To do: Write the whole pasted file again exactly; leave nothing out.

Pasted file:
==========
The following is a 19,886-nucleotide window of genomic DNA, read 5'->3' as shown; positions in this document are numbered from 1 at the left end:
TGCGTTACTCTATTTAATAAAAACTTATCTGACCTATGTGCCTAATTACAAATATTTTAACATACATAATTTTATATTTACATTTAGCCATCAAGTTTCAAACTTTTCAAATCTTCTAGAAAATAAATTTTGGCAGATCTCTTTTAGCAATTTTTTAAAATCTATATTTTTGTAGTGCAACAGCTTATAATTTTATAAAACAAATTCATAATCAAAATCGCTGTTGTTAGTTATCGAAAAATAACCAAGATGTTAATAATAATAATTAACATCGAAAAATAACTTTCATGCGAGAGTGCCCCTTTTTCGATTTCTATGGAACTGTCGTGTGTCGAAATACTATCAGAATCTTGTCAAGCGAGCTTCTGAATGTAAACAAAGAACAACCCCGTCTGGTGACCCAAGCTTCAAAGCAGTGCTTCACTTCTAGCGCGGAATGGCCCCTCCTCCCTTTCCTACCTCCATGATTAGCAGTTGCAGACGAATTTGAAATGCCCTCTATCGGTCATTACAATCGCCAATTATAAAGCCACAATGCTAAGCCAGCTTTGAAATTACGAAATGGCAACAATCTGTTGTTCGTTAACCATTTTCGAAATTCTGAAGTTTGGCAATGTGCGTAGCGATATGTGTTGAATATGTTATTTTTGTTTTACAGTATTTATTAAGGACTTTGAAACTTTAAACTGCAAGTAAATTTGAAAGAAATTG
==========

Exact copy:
The following is a 19,886-nucleotide window of genomic DNA, read 5'->3' as shown; positions in this document are numbered from 1 at the left end:
TGCGTTACTCTATTTAATAAAAACTTATCTGACCTATGTGCCTAATTACAAATATTTTAACATACATAATTTTATATTTACATTTAGCCATCAAGTTTCAAACTTTTCAAATCTTCTAGAAAATAAATTTTGGCAGATCTCTTTTAGCAATTTTTTAAAATCTATATTTTTGTAGTGCAACAGCTTATAATTTTATAAAACAAATTCATAATCAAAATCGCTGTTGTTAGTTATCGAAAAATAACCAAGATGTTAATAATAATAATTAACATCGAAAAATAACTTTCATGCGAGAGTGCCCCTTTTTCGATTTCTATGGAACTGTCGTGTGTCGAAATACTATCAGAATCTTGTCAAGCGAGCTTCTGAATGTAAACAAAGAACAACCCCGTCTGGTGACCCAAGCTTCAAAGCAGTGCTTCACTTCTAGCGCGGAATGGCCCCTCCTCCCTTTCCTACCTCCATGATTAGCAGTTGCAGACGAATTTGAAATGCCCTCTATCGGTCATTACAATCGCCAATTATAAAGCCACAATGCTAAGCCAGCTTTGAAATTACGAAATGGCAACAATCTGTTGTTCGTTAACCATTTTCGAAATTCTGAAGTTTGGCAATGTGCGTAGCGATATGTGTTGAATATGTTATTTTTGTTTTACAGTATTTATTAAGGACTTTGAAACTTTAAACTGCAAGTAAATTTGAAAGAAATTG